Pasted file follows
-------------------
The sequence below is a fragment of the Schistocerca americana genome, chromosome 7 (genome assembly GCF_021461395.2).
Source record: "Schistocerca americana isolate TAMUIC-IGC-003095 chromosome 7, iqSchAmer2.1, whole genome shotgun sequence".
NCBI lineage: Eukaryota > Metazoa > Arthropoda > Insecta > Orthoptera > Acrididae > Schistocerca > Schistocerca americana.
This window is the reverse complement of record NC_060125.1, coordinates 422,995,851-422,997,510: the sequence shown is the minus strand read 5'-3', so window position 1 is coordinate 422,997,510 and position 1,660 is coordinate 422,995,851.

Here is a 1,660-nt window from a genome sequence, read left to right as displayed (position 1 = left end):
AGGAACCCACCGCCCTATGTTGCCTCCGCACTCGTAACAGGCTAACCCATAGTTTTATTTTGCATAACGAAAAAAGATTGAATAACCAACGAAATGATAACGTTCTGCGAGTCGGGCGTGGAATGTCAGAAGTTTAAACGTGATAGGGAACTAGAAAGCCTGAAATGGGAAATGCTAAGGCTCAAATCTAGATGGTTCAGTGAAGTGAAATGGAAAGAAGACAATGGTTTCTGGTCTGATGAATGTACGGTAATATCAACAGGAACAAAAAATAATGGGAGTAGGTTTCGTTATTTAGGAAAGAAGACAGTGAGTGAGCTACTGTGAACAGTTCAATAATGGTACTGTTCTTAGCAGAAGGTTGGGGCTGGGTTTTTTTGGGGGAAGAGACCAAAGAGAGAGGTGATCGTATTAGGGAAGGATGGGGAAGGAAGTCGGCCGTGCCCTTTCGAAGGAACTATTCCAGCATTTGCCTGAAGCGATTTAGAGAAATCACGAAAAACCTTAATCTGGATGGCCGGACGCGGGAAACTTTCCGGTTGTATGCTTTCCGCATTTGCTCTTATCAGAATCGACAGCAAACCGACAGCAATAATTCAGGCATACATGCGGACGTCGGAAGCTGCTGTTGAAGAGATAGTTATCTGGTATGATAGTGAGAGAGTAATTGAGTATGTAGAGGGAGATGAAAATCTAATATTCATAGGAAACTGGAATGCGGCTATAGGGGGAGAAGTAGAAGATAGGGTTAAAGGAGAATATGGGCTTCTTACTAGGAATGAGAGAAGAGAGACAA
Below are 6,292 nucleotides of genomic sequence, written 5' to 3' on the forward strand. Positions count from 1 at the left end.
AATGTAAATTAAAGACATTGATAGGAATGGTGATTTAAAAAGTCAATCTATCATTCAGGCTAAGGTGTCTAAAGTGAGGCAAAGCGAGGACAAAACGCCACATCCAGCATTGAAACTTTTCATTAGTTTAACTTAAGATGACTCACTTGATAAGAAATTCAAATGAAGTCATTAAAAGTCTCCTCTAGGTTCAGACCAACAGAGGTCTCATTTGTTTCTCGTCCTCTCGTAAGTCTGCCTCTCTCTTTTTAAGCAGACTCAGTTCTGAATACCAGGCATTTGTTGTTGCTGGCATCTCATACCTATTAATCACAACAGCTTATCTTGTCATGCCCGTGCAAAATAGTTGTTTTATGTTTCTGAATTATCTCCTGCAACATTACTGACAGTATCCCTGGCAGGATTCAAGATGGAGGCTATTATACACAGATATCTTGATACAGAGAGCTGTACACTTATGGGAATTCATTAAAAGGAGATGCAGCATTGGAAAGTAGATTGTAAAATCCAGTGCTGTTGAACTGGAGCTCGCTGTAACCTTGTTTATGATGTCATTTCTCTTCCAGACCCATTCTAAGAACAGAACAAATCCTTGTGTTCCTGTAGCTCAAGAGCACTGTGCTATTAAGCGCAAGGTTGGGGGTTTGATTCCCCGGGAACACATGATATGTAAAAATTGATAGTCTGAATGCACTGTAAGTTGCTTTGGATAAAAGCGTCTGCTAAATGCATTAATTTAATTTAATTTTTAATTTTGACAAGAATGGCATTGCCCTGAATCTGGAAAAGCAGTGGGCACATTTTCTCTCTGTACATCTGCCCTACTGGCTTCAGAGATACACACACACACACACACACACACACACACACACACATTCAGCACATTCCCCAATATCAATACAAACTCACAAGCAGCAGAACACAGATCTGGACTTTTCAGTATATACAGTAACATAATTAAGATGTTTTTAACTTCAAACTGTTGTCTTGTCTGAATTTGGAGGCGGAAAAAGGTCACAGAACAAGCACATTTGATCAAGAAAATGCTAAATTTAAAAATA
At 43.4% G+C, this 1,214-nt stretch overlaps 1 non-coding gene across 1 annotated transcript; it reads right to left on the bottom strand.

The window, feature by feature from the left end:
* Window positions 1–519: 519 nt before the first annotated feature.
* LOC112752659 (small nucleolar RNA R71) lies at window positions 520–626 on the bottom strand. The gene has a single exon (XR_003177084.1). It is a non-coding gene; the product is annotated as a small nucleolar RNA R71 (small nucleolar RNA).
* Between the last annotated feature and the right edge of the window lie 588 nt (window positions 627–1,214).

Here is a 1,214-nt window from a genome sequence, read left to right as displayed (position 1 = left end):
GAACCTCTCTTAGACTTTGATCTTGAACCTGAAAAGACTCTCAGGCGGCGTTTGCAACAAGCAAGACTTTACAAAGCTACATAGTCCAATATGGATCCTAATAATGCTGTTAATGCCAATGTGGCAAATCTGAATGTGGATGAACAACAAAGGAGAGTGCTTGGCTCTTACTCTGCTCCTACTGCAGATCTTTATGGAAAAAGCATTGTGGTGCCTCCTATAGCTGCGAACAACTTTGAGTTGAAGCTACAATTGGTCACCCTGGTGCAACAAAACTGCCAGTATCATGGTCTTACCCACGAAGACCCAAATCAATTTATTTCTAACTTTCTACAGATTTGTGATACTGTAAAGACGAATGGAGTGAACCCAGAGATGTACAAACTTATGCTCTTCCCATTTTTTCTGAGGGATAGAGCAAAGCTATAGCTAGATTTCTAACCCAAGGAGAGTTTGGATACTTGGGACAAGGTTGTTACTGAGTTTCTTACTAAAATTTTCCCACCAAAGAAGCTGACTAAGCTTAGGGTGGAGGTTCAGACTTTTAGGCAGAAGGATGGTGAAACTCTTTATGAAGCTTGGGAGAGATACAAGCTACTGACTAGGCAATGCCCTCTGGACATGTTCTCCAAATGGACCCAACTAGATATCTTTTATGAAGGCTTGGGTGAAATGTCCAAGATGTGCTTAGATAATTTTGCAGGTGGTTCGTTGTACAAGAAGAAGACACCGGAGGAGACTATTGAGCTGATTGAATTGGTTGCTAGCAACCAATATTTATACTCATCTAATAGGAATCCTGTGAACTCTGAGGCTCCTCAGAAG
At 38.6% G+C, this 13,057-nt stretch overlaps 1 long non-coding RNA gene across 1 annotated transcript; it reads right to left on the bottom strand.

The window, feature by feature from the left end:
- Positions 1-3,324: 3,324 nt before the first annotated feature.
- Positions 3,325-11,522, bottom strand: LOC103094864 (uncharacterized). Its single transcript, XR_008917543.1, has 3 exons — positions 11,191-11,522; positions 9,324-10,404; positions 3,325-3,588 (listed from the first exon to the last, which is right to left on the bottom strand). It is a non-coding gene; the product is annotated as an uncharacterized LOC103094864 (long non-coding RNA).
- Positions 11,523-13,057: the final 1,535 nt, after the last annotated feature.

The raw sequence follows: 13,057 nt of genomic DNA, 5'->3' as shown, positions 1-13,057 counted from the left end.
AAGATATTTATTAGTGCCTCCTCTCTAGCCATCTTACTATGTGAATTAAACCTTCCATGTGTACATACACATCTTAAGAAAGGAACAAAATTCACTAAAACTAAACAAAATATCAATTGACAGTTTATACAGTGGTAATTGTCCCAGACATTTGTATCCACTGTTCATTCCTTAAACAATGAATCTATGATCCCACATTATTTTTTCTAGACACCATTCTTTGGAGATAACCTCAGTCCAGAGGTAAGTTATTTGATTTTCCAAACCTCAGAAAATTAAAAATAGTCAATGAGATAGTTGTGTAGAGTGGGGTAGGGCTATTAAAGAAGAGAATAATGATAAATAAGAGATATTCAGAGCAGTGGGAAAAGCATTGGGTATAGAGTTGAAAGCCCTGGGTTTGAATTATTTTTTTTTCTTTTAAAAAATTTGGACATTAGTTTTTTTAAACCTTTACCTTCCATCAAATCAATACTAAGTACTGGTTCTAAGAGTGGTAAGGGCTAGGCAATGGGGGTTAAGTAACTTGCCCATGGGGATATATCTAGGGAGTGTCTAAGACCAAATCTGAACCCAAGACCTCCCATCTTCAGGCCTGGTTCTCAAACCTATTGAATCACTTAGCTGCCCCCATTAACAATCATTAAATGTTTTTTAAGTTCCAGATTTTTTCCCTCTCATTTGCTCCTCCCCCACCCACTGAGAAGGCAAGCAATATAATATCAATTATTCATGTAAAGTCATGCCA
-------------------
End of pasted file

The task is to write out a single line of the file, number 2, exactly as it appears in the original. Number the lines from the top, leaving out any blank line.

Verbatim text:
Source record: "Schistocerca americana isolate TAMUIC-IGC-003095 chromosome 7, iqSchAmer2.1, whole genome shotgun sequence".